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Bank of Marin (NASDAQ:BMRC)
Q4 2017 Earnings Conference Call
Jan. 22, 2018 11:30 a.m. ET

Contents:

  • Prepared Remarks
  • Questions and Answers
  • Call Participants

Prepared Remarks:

Jarrod Gerhardt -- Senior Vice President and Director of Marketing

Good morning and thank you for joining Bank of Marin Bancorp's Earnings Call for the Fourth Quarter ended December 31, 2017. I'm Jarrod Gerhardt, senior vice president and director of marketing for Bank of Marin. During the presentation all participants will be in listen-only mode. After the call we will conduct a question-and-answer session.

At that time if you have any questions please press 1, followed by 4 on your telephone. If at any time during the conference you need to reach the operator, please press *0. As a reminder, this conference is being recorded on January 22, 2018. Joining us on the call today are Russ Colombo, president and CEO, and Tani Girton, executive vice president and CFO.

Our earnings press release, which we issued this morning, can be found on our website at bankofmarin.com, where this call is also being webcast. Before we get started, I want to emphasize that the discussion on this call is based on information we know as of today, January 22, 2018, and may contain forward-looking statements that involve risks and uncertainties. Actual results may differ materially from those set forth in such statements. For a discussion of these risks and uncertainties, please review the forward-looking statements disclosure in the earnings press release, as well as our SEC filing.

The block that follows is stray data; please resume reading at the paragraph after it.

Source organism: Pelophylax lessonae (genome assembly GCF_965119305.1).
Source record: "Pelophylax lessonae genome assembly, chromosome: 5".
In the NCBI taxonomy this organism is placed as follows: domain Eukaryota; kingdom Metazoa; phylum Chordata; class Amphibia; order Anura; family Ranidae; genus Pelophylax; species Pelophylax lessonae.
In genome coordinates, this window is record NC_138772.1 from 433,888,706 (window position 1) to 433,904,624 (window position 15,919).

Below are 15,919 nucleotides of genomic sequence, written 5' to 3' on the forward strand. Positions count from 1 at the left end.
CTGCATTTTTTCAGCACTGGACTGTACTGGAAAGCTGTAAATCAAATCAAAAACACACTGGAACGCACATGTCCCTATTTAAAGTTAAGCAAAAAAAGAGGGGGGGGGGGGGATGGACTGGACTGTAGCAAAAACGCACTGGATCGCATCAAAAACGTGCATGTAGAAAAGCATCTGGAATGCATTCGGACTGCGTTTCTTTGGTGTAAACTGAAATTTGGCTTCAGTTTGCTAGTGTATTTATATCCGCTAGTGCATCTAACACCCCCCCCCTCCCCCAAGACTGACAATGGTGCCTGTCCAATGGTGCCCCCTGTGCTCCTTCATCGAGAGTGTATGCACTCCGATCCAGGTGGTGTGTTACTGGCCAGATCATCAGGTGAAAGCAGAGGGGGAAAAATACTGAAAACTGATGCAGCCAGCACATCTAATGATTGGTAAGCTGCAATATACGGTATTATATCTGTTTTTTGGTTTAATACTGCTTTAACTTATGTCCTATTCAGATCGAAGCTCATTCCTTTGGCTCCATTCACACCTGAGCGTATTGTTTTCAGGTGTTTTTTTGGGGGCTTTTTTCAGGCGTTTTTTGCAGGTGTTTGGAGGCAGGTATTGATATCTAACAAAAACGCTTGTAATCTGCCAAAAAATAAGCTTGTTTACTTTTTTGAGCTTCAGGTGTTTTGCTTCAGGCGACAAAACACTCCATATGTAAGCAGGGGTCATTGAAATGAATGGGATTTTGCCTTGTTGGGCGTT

Following the prepared remarks, Russ and Tani will be available to answer your questions. And now I'd like to turn the call over to Russ Colombo.

Russell Colombo -- President and Chief Executive Officer

Thank you, Jarrod. Good morning and welcome to the call. We're pleased to review our results with you for the fourth quarter and year-end. Let's start with some highlights.

We successfully completed our acquisition of Bank of Napa, which positions Bank of Marin for continued growth in both Napa County and the wine industry, which have become a strategic focus for us in recent years. Net income in the fourth quarter was $1.1 million, as compared to $5.1 million last quarter and $5.7 in the fourth quarter of 2016. These results were directly impacted by the deferred-tax asset write down of $3 million, which amounts to 1.16% tangible equity. We also incurred $1.1 million in after-tax expenses related to our acquisition of Bank of Napa.

Without these two items, diluted earnings per share would have been $0.80 for the fourth quarter and $3.28 for the full year, and net income would have been $5.2 million and $20. 5 million for the quarter and year ended December 31, 2017, respectively. Please refer to Page 5 of our press release for more detailed reconciliation of these non-GAAP financial measures.Our organic growth was strong in 2017, as a result of healthy and broad-based increases in both deposits and loans. Deposits increased through organic growth by $144.5 million, or 8.2% year over year.